Modern services on the M40, Oxford is notable for its landscaping and fountains around the front. It has a good amount of open space at the back, but this is slowly filling with new and trial facilities.
Catering: Burger King, Harry Ramsden's, KFC, PizzaExpress, Starbucks, Subway, Costa Express, Krispy Kreme, Yorkshire Tea, Starbucks Drive Thru Shops: Fone Bitz, Little Waitrose & Partners, WHSmith Main Amenities: Electric Vehicle Charging Point (Ecotricity & Tesla), Fourex Money Exchange, Showers, Welcome Break Gaming Motel: Ramada Forecourt: BP, Shop, Upper Crust, The Pasty Shop, Krispy Kreme, Rollover, Starbucks on the Go, Air1 AdBlue
First two hours free for all vehicles, after which cars must pay £15 for a further 24 hours and HGVs, caravans and coaches must pay £31 (or £33 to include a £10 meal voucher).
Prices can be paid in the shop, with instructions in each car park. They are strictly enforced by ParkingEye.
Trivia and History
The service area under construction.
There is a kennels and farm accessed from within the services. The cul-de-sac they are on leads to an original, isolated section of the A40.
In July 2015, Oxford was one of three sites to gain a Tesla Supercharger, the first three on the motorway network.
Between 1974 and 1991, the M40 ended immediately south of here. The road was deemed too short to have any services, but lay-bys with toilets were provided on the A40 at Forest Hill.
When plans were afoot to extend the M40, building a service area at M40 J8a was quickly ruled out because it was too close to Oxfordshire County Council's favourite site at Cherwell Valley. In addition, the council were adamant that there should only be one motorway service area in their county, so studies only really considered potential sites in Buckinghamshire: at Tetsworth, Stokenchurch and Lewknor.
Attention turned back to M40 J8a because it was decided that building in Buckinghamshire would create too big a gap between services, and that none of the sites were suitable. When the motorway opened in 1990, there was evidence that drivers were using lay-bys along the A418 to take a break.
At this point the government ended its involvement in service station planning, but in 1993 Welcome Break proposed building at the current site, across an abandoned railway line. Meanwhile Wyatt Bros proposed a smaller service area on the opposite side of the junction. Wyatt were keen to point out what they had proposed was "not to create a motorway service area in the familiar sense", an arty phrase that caused confusion, so they then had to clarify that what they had proposed was in fact a typical service area.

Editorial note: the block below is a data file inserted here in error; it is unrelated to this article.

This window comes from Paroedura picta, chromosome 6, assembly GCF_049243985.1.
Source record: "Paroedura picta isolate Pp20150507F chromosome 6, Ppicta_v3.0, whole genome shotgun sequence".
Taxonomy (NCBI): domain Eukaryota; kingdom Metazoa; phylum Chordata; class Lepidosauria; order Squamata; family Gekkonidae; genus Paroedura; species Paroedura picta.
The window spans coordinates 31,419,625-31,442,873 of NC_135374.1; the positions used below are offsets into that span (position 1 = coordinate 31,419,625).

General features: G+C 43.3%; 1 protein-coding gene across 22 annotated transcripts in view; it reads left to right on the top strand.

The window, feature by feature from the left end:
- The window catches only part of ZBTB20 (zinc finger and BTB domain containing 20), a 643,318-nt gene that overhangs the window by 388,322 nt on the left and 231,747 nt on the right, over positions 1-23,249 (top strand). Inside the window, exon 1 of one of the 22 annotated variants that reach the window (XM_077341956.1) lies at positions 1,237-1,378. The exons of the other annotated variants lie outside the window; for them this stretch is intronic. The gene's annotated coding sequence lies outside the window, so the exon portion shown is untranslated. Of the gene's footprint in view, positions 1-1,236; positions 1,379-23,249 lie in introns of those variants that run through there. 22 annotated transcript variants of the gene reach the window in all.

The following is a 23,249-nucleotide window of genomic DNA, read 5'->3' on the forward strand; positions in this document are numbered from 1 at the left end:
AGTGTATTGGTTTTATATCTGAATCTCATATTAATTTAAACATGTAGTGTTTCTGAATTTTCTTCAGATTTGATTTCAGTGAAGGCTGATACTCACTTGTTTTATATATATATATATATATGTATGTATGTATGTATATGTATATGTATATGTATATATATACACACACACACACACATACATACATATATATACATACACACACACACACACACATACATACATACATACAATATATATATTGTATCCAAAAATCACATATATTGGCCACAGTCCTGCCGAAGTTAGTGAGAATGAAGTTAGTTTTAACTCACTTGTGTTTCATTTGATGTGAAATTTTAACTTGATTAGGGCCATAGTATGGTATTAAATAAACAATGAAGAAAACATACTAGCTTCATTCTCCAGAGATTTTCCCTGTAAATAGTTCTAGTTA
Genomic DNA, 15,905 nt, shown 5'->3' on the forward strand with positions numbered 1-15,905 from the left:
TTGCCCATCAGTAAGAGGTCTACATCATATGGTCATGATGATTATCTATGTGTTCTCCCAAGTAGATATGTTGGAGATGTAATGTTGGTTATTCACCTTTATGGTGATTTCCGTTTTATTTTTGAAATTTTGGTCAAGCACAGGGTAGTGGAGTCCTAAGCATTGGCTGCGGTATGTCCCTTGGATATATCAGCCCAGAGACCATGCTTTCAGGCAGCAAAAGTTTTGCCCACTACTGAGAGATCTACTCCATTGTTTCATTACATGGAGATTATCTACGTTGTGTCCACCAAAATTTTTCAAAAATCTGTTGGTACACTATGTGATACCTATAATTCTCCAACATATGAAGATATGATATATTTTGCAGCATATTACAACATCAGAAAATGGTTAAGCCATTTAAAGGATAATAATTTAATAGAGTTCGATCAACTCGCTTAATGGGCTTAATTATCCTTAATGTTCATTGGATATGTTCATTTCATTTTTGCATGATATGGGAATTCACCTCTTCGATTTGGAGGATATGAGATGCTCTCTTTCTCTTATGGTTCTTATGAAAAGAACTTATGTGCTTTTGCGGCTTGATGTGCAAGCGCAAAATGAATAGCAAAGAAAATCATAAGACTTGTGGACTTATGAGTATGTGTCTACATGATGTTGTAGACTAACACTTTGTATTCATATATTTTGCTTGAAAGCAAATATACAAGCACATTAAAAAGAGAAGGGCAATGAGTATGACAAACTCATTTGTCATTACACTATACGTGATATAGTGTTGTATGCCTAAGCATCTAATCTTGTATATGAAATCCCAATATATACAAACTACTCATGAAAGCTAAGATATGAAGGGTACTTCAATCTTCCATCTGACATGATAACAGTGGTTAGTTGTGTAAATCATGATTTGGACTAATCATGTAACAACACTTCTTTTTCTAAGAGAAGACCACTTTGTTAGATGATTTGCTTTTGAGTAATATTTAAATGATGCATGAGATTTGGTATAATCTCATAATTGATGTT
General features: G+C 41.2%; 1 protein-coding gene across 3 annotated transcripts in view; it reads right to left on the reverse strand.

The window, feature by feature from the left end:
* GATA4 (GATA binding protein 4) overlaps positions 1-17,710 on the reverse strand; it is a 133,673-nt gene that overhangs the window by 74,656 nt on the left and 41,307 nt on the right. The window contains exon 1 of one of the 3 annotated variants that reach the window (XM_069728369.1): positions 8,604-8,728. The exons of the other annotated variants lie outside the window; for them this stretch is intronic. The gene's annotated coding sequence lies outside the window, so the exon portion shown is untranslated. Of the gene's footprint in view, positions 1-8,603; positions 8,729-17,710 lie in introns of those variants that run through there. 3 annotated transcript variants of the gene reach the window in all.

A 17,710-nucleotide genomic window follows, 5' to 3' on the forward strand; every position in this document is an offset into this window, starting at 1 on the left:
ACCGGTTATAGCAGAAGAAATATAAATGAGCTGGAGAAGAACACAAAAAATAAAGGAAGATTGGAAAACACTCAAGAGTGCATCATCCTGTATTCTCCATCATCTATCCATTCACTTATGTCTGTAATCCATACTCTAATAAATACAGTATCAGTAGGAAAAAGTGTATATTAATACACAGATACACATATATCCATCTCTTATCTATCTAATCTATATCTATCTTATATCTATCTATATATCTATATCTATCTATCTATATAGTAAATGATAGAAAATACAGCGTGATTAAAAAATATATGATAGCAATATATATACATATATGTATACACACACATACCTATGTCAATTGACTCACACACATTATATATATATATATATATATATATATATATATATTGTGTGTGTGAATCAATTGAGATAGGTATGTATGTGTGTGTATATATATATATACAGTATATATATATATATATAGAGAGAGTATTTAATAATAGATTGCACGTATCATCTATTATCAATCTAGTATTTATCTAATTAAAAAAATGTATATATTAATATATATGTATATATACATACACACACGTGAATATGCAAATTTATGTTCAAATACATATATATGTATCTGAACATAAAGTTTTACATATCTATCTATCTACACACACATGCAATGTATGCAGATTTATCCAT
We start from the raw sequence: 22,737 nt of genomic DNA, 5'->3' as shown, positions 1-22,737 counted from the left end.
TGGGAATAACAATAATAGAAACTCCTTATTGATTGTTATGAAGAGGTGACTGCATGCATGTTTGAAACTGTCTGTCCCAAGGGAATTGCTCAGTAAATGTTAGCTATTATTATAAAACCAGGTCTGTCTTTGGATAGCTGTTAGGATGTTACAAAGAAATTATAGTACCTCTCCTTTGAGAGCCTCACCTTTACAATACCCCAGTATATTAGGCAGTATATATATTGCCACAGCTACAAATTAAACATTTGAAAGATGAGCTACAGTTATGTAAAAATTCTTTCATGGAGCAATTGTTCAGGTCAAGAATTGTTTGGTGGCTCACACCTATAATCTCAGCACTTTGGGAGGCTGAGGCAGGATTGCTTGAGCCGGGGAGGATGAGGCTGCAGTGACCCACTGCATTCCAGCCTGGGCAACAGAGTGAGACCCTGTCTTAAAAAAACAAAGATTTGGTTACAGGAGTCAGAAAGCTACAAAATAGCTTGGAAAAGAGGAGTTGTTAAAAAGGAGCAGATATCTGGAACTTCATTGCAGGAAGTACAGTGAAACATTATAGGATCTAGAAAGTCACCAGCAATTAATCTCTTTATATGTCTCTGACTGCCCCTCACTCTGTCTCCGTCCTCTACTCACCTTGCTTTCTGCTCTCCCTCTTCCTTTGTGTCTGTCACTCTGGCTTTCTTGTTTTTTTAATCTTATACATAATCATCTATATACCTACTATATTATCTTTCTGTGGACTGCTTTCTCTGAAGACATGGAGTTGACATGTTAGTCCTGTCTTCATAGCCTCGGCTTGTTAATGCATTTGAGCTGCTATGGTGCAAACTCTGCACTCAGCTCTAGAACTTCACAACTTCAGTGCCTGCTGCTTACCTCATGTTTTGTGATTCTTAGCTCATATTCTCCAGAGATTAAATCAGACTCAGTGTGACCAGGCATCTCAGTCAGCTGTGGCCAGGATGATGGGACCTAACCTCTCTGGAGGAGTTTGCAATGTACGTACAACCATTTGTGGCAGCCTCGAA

At the time, this junction only had sliproads facing the north. The sliproads facing the south were steep and for emergency use only; general traffic wishing to use them had to use the tight junction near Wheatley village instead. Both proposals suggested replacing the emergency sliproads with real ones - the Welcome Break proposal had the entrance lead directly into the services.
Both these plans - and several other plans for the M40 - were rejected, but the Welcome Break proposal was approved after an inquiry. Their original building design took a courtyard design, like Sarn Park crossed with Lymm. One of the final changes saw the removal of a second storey from the new planned building. But unlike its sister site at Hopwood Park, the second storey would have housed only offices.
The entry sliproad was changed to cross the roundabout because of concerns about it conflicting with the turning for the kennels.
The early plans listed the services as 'Wheatley', but this was changed to Oxford upon opening. That change may be related to Welcome Break losing their site at Peartree, which was closer to Oxford than this "Oxford" site. Now Welcome Break own Peartree again, it all looks a bit odd.
Prior to it opening the site was known as Lower Farm, and briefly as Wheatley Triangle.
The service area opened on 19 July 1998 by Anthea Turner and were expected to be the last services to open on the M40, a road which originally held the record for the longest major road that doesn't have any services.
Within a week of the services opening, the fire brigade were called twice: firstly there was a minor petrol leak and a few days later a fire was started deliberately in the toilets. The latter incident happened just two days after Welcome Break lost their nearby South Mimms services in a large fire.
A PizzaExpress restaurant opened here in October 2017, the first of several planned openings. It was built in a new building next to the hotel, which is in a similar style to the building which was built to house Ed's Easy Diner at South Mimms, which is also now a PizzaExpress.
|Beaconsfield (24 miles)||Services on the M40||Cherwell Valley (20 miles)|
|none||Services on the A40||
Peartree (10 miles)|
Didcot (A34 south, 19 miles)
|none||Services on the A418||Thame (6 miles)|
| South Mimms (M25 east, 52 miles)|
London Gateway (M1 south, 49 miles)
|Welcome Break services||Warwick (44 miles)|
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